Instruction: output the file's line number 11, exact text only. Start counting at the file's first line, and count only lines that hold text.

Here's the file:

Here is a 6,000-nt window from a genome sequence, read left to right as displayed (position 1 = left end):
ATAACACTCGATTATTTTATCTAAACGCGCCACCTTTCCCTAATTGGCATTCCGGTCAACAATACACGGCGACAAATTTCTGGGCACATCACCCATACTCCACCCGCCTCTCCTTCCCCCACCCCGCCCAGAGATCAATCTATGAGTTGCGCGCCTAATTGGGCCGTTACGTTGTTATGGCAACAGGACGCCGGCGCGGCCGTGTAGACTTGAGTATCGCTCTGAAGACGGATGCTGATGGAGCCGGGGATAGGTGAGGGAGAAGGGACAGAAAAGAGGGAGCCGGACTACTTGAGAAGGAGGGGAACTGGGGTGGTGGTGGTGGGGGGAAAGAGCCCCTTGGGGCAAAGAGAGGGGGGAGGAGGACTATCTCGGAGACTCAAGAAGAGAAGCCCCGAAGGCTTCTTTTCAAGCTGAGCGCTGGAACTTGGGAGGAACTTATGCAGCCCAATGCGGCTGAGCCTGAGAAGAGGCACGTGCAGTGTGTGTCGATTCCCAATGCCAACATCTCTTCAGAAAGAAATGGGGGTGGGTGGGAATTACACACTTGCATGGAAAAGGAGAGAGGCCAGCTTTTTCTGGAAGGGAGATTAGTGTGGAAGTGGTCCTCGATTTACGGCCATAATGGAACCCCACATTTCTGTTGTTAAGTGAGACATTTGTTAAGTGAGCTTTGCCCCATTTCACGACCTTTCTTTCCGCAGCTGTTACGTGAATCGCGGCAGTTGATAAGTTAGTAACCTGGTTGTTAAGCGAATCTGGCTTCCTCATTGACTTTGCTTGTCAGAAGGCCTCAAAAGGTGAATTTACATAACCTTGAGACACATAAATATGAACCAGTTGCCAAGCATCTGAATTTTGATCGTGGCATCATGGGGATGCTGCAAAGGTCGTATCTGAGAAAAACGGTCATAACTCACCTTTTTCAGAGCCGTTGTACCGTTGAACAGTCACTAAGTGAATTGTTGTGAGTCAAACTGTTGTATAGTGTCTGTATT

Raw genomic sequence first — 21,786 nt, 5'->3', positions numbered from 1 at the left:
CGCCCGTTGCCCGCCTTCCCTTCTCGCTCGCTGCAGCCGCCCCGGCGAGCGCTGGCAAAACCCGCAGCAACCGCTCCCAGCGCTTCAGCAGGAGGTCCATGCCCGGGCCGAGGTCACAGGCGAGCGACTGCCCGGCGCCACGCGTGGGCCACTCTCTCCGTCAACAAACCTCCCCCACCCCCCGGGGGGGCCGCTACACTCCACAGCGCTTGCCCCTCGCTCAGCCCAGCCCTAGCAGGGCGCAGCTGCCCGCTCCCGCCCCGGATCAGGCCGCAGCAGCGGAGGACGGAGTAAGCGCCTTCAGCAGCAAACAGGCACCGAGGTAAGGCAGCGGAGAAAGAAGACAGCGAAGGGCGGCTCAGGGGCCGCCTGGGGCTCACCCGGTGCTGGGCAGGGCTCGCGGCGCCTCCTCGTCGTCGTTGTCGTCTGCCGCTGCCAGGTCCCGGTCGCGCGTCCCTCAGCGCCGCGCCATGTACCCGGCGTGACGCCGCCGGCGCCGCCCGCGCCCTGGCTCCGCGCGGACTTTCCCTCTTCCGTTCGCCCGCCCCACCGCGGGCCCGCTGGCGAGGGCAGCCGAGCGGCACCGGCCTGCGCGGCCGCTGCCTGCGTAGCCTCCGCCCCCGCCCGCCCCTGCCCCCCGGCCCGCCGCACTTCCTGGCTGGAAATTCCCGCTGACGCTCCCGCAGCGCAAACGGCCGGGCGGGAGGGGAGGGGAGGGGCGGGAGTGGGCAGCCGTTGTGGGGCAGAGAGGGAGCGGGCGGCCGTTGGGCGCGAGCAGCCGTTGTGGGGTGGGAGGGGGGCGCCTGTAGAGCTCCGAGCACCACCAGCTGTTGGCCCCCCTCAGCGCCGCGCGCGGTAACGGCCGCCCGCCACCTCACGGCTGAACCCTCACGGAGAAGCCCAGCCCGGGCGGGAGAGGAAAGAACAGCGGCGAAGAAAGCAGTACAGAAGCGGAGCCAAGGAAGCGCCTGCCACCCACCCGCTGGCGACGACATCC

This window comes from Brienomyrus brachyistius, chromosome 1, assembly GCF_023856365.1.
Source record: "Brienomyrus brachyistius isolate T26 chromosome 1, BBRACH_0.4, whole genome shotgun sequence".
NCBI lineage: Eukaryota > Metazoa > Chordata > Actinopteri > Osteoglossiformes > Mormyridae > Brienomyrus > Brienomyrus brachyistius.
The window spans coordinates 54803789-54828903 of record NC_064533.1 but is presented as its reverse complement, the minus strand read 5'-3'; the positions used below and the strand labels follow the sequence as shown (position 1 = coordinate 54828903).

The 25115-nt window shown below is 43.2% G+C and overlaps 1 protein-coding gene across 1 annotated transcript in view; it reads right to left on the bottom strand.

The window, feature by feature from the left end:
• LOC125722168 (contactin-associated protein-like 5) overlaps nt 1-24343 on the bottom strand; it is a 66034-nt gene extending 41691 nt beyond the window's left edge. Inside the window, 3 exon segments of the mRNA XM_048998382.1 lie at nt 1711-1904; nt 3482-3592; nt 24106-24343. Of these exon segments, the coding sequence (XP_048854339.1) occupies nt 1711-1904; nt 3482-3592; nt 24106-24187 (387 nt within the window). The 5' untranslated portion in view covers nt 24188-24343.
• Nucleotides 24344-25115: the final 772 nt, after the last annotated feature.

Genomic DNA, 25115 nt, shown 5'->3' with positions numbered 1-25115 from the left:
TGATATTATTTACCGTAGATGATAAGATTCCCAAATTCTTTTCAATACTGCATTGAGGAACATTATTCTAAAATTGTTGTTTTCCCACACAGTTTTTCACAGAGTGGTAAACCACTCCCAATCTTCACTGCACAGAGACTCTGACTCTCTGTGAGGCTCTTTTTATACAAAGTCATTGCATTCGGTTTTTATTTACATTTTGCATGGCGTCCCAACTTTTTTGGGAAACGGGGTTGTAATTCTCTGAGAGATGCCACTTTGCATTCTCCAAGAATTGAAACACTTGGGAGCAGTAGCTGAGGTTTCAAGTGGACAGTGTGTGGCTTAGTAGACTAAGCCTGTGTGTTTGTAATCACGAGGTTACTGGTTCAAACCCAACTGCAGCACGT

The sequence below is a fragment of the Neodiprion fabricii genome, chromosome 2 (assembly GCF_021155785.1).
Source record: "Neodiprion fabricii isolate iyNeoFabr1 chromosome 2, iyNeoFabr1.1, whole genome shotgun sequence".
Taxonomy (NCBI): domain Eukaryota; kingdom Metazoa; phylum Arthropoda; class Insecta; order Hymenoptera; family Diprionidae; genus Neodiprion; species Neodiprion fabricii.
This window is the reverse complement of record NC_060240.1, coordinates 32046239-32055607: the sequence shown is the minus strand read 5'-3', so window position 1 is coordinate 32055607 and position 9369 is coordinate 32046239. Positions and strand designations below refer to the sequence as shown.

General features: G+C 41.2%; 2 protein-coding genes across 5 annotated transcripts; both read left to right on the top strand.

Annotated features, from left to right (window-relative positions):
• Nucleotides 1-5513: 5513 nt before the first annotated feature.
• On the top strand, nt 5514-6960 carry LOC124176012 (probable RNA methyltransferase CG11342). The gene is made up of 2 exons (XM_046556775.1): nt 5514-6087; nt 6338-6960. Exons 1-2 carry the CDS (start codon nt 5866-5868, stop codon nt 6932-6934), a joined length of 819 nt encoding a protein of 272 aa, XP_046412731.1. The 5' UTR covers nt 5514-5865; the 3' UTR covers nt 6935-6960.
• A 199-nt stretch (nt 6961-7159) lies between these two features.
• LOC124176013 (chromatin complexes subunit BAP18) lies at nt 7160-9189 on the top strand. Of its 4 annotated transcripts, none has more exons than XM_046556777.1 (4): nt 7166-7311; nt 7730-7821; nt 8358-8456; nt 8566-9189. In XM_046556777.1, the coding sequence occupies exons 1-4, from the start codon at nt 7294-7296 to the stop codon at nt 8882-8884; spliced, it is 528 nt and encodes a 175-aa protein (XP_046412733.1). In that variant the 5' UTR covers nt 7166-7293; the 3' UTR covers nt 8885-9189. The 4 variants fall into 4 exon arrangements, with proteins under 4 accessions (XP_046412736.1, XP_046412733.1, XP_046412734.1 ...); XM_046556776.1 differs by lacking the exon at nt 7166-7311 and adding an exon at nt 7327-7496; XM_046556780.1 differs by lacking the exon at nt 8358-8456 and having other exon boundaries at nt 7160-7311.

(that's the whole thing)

• LOC125722168 (contactin-associated protein-like 5) overlaps nt 1-24343 on the bottom strand; it is a 66034-nt gene extending 41691 nt beyond the window's left edge. Inside the window, 3 exon segments of the mRNA XM_048998382.1 lie at nt 1711-1904; nt 3482-3592; nt 24106-24343. Of these exon segments, the coding sequence (XP_048854339.1) occupies nt 1711-1904; nt 3482-3592; nt 24106-24187 (387 nt within the window). The 5' untranslated portion in view covers nt 24188-24343.